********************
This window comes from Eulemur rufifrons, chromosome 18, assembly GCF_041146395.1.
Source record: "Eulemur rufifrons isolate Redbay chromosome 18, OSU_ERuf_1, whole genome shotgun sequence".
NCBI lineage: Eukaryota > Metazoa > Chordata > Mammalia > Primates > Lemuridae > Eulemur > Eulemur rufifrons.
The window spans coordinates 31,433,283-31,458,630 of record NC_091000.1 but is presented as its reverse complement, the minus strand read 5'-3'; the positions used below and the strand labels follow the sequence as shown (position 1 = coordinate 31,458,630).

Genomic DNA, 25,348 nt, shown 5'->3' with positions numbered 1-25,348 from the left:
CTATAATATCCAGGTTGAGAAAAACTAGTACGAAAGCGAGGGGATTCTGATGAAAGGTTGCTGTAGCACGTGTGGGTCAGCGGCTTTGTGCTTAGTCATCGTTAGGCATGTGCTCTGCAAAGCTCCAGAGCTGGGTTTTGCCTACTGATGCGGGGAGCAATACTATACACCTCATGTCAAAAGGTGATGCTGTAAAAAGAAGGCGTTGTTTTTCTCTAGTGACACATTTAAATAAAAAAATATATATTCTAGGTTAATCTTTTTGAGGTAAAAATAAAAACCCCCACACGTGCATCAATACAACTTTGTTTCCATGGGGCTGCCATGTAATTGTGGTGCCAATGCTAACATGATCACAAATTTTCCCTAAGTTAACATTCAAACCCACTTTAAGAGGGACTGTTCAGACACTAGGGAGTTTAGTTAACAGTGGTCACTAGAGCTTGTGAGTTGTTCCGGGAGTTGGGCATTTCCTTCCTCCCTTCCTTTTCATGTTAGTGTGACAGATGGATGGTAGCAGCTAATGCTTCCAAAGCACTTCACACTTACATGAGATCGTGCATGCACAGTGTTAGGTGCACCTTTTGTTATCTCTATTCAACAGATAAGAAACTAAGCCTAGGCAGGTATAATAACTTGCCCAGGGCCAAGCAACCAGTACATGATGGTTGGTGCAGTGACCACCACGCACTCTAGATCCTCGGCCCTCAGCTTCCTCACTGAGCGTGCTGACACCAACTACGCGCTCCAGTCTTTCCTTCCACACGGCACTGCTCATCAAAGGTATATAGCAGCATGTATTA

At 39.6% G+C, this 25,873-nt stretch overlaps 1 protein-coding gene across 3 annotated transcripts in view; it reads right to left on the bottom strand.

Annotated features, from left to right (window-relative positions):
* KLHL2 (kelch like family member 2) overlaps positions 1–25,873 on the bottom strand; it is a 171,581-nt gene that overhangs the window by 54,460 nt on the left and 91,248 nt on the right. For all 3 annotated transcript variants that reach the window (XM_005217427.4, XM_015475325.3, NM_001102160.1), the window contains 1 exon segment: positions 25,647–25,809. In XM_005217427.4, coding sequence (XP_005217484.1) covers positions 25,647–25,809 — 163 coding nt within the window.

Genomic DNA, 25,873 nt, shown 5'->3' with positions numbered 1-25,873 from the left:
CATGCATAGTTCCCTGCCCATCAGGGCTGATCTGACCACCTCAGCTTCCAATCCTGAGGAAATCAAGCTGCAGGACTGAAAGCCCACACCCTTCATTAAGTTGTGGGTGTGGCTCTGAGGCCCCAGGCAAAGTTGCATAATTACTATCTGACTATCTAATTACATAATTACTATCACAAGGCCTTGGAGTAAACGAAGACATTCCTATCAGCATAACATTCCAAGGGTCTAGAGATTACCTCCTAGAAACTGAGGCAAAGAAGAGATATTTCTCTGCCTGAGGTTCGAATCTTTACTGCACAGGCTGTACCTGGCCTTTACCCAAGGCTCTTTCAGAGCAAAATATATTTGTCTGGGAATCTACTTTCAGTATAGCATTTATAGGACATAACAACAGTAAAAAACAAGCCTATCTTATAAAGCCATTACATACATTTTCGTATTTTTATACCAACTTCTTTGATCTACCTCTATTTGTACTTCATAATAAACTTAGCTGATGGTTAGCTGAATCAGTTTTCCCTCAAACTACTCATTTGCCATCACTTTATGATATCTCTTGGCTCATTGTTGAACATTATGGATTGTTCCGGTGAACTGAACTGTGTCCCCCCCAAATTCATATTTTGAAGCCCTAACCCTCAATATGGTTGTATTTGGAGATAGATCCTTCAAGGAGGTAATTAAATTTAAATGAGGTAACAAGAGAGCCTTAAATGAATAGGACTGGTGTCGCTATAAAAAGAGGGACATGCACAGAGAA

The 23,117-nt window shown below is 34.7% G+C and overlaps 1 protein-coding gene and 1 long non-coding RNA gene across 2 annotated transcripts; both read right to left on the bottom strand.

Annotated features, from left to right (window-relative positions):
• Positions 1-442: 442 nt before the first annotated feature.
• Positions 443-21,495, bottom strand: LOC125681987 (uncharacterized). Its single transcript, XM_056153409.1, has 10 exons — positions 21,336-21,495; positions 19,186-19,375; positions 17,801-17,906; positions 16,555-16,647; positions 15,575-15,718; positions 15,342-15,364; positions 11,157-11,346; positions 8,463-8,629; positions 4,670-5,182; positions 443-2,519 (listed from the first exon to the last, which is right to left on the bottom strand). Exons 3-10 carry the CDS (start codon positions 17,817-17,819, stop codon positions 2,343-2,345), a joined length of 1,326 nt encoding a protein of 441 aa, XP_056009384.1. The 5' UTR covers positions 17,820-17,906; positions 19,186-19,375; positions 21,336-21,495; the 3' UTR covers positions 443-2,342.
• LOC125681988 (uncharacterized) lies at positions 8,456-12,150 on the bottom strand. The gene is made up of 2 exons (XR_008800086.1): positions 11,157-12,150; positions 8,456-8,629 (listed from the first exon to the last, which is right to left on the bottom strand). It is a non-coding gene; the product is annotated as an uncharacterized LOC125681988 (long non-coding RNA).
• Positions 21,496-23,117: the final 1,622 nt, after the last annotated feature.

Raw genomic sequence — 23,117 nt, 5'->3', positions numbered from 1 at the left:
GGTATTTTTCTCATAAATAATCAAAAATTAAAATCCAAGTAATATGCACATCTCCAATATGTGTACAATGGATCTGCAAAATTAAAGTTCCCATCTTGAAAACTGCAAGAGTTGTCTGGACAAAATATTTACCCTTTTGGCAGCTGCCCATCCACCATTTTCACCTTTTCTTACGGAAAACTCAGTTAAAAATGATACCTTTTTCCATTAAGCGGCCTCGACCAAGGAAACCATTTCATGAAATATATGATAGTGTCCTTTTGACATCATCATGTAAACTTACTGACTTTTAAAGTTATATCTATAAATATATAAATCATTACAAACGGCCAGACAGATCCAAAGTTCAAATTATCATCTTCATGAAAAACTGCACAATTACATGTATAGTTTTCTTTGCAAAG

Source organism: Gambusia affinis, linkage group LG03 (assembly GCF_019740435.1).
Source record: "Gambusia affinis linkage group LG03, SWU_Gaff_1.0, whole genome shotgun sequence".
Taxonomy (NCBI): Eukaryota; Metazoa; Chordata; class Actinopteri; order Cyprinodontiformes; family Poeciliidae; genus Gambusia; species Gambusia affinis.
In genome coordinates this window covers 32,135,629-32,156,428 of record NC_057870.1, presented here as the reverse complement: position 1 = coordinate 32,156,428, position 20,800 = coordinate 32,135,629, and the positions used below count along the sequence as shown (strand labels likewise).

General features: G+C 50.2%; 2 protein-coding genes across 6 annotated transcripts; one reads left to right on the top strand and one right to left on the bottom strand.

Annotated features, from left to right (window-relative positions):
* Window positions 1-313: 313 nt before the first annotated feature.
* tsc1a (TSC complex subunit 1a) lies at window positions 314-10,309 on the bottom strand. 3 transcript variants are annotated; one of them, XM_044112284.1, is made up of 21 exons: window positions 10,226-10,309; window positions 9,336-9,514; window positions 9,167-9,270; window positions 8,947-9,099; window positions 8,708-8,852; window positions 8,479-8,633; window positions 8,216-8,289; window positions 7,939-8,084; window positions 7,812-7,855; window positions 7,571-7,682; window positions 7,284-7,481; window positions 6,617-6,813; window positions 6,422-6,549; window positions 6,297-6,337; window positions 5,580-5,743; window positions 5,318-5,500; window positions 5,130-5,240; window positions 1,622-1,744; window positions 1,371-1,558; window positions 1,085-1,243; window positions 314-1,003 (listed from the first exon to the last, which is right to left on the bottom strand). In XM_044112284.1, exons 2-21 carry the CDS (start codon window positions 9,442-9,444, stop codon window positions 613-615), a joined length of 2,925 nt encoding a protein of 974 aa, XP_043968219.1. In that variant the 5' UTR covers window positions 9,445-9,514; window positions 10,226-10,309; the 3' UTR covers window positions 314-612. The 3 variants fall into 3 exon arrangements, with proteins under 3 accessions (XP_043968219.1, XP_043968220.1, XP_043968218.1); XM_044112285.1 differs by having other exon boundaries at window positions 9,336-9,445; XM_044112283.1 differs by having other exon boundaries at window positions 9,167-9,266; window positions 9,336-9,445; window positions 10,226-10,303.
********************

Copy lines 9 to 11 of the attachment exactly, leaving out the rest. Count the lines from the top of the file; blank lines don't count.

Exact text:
* KLHL2 (kelch like family member 2) overlaps positions 1–25,873 on the bottom strand; it is a 171,581-nt gene that overhangs the window by 54,460 nt on the left and 91,248 nt on the right. For all 3 annotated transcript variants that reach the window (XM_005217427.4, XM_015475325.3, NM_001102160.1), the window contains 1 exon segment: positions 25,647–25,809. In XM_005217427.4, coding sequence (XP_005217484.1) covers positions 25,647–25,809 — 163 coding nt within the window.

Genomic DNA, 25,873 nt, shown 5'->3' with positions numbered 1-25,873 from the left:
CATGCATAGTTCCCTGCCCATCAGGGCTGATCTGACCACCTCAGCTTCCAATCCTGAGGAAATCAAGCTGCAGGACTGAAAGCCCACACCCTTCATTAAGTTGTGGGTGTGGCTCTGAGGCCCCAGGCAAAGTTGCATAATTACTATCTGACTATCTAATTACATAATTACTATCACAAGGCCTTGGAGTAAACGAAGACATTCCTATCAGCATAACATTCCAAGGGTCTAGAGATTACCTCCTAGAAACTGAGGCAAAGAAGAGATATTTCTCTGCCTGAGGTTCGAATCTTTACTGCACAGGCTGTACCTGGCCTTTACCCAAGGCTCTTTCAGAGCAAAATATATTTGTCTGGGAATCTACTTTCAGTATAGCATTTATAGGACATAACAACAGTAAAAAACAAGCCTATCTTATAAAGCCATTACATACATTTTCGTATTTTTATACCAACTTCTTTGATCTACCTCTATTTGTACTTCATAATAAACTTAGCTGATGGTTAGCTGAATCAGTTTTCCCTCAAACTACTCATTTGCCATCACTTTATGATATCTCTTGGCTCATTGTTGAACATTATGGATTGTTCCGGTGAACTGAACTGTGTCCCCCCCAAATTCATATTTTGAAGCCCTAACCCTCAATATGGTTGTATTTGGAGATAGATCCTTCAAGGAGGTAATTAAATTTAAATGAGGTAACAAGAGAGCCTTAAATGAATAGGACTGGTGTCGCTATAAAAAGAGGGACATGCACAGAGAA